The Ortega Highway winds through the mountains from beautiful San Juan Capistrano to the growing Lake Elsinore Valley. Starting with nothing more than Indian foot paths and a fire trail along the creek, men of vision saw a highway to the sea, and began their labor of love only thirty three years after the subdivision of Rancho La Laguna created what is known today as Lake Elsinore.
In 1917, Sid Stephens, Carl Merrifield, Uede Jacobs, Adam Keck and other valley men started the mountain road with slip scrapers, horse teams, wheel barrows and shovels. They widened the fire trail up the mountain through Jim Knott's ranch at the west end of Grand Avenue. On top of the mountain they worked as far as the Upper San Juan Camp, continued to the Lower San Juan Camp, then as far as the site of the present bridge crossing San Juan Creek.
This was a labor of love -- nothing but horse and man power equipment. This first road followed close to the creek.
Enthusiasm for a modern road was sparked after James B. Lehigh came to Elsinore in the early 1920's. Lehigh startled the bankers by laying down $97,000 to open his account.
After becoming the vice-president of the First National Bank; vice-president of the building and loan association; vice president of the corporation owning the local weekly newspaper; and president of the chamber of commerce, Lehigh began to invest his money in Elsinore.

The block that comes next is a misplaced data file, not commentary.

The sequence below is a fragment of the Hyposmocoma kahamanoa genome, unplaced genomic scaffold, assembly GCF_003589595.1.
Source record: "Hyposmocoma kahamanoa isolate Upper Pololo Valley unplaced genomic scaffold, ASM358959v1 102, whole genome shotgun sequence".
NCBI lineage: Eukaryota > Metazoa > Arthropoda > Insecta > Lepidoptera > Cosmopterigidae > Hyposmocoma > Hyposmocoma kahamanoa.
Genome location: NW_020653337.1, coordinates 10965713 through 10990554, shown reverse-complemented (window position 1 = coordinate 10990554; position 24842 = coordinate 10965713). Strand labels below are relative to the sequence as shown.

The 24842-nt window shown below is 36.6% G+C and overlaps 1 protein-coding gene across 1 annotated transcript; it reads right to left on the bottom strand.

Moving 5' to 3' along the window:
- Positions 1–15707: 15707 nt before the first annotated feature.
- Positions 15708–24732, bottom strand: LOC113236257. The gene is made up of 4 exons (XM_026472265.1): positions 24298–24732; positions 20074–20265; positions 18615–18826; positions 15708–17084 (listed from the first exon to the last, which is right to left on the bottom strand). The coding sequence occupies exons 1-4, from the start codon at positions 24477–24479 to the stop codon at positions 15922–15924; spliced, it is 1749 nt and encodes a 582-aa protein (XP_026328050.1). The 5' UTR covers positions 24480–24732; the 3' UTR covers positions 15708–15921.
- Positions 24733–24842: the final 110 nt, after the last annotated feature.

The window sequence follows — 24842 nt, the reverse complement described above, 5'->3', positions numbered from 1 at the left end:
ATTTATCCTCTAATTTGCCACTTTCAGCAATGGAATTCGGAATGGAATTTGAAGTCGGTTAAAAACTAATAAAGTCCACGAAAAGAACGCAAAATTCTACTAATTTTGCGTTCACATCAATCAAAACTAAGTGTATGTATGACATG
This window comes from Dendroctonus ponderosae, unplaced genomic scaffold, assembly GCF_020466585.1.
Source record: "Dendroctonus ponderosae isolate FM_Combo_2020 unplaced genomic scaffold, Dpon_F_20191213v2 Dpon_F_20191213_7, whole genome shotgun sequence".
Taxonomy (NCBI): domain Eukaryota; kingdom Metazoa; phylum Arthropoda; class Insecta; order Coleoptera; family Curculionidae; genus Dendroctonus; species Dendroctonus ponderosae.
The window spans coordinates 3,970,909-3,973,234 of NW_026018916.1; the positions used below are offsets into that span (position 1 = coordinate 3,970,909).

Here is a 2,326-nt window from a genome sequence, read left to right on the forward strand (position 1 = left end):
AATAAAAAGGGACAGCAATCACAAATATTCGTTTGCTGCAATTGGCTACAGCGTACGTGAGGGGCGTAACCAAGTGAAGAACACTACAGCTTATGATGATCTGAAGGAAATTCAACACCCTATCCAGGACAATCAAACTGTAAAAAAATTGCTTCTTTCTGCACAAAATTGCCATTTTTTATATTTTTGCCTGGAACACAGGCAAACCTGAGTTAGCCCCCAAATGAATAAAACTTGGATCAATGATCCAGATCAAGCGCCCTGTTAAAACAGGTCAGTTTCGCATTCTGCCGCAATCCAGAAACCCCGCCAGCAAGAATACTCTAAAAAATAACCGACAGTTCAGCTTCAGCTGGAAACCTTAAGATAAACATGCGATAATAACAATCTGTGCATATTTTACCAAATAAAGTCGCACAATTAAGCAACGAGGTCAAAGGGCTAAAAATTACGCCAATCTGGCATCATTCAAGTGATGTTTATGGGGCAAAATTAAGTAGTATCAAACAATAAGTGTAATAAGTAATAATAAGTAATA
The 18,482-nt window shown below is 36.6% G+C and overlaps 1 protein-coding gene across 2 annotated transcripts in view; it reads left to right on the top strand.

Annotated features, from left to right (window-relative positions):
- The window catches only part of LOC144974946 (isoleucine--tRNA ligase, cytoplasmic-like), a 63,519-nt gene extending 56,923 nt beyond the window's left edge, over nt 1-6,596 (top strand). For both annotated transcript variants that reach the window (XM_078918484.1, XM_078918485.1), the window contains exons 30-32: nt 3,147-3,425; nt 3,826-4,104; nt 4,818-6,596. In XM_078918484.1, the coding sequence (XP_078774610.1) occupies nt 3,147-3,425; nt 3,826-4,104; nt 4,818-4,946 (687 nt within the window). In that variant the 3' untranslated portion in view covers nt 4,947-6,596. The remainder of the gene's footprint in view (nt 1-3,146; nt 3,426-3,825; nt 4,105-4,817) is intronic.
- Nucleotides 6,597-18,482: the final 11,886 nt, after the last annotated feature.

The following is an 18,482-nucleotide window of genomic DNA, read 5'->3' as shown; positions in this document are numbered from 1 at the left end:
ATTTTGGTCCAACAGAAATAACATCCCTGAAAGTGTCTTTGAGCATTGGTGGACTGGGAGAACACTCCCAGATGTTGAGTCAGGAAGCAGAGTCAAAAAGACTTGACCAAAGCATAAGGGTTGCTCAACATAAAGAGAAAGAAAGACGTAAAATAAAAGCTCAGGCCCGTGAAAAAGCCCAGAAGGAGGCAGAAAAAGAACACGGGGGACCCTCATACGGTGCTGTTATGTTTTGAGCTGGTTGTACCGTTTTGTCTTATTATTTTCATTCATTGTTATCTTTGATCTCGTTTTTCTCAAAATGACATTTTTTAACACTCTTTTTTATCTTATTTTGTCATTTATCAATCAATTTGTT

Lehigh began by appointing Del Crane, Elsinore's city engineer, as the chairman of the committee to get the road built. As Del told the story, "One day Lehigh said, 'Del, do you realize we've got only days, not weeks, to advertise this road and the barbeque and rodeo.'"
Del told Lehigh that he would distribute circulars for the barbecue if he could get one of those old Jennys (a World War I plane) from Santa Monica. Del got a plane with pilot, and the Leader-Press worked all night to get [the circulars] printed. He then rode along distributing circulars telling about the free barbecue, rodeo and the proposed highway."We made a loop," Del said. "The first day we dropped circulars over Murrieta, Temecula, Fallbrook, Vista, Escondido and San Diego, and back up the coast. The second day we flew over San Bernardino and Redlands. The third day we were over Ontario when the pilot said there was trouble. He landed in a field between the Santa Fe and Southern Pacific tracks about five in the afternoon."
"The pilot said a cylinder had cracked. He looked around and saw a wrecked airplane nearby. 'This is the same engine I have,' he said. 'I can take the cylinder of the block and in a couple of hours have it installed in our plane.' "
"Those early pilots could and would do anything to keep their Jennys going -- true barnstormer style. He was ready by 9 p.m. We rented a Model T and drove to my home in Elsinore. The next morning we were on the plan again headed for Santa Monica."
Several days later (about 1925), 300 cars from several couties, drove west on Grand Avenue and up the old fire trail to a meadow opposite the Los Pinos Potrero Forest road. Later, Capistrano put on a barbecue in its public park. The supervisors of both Riverside and Orange Counties attended.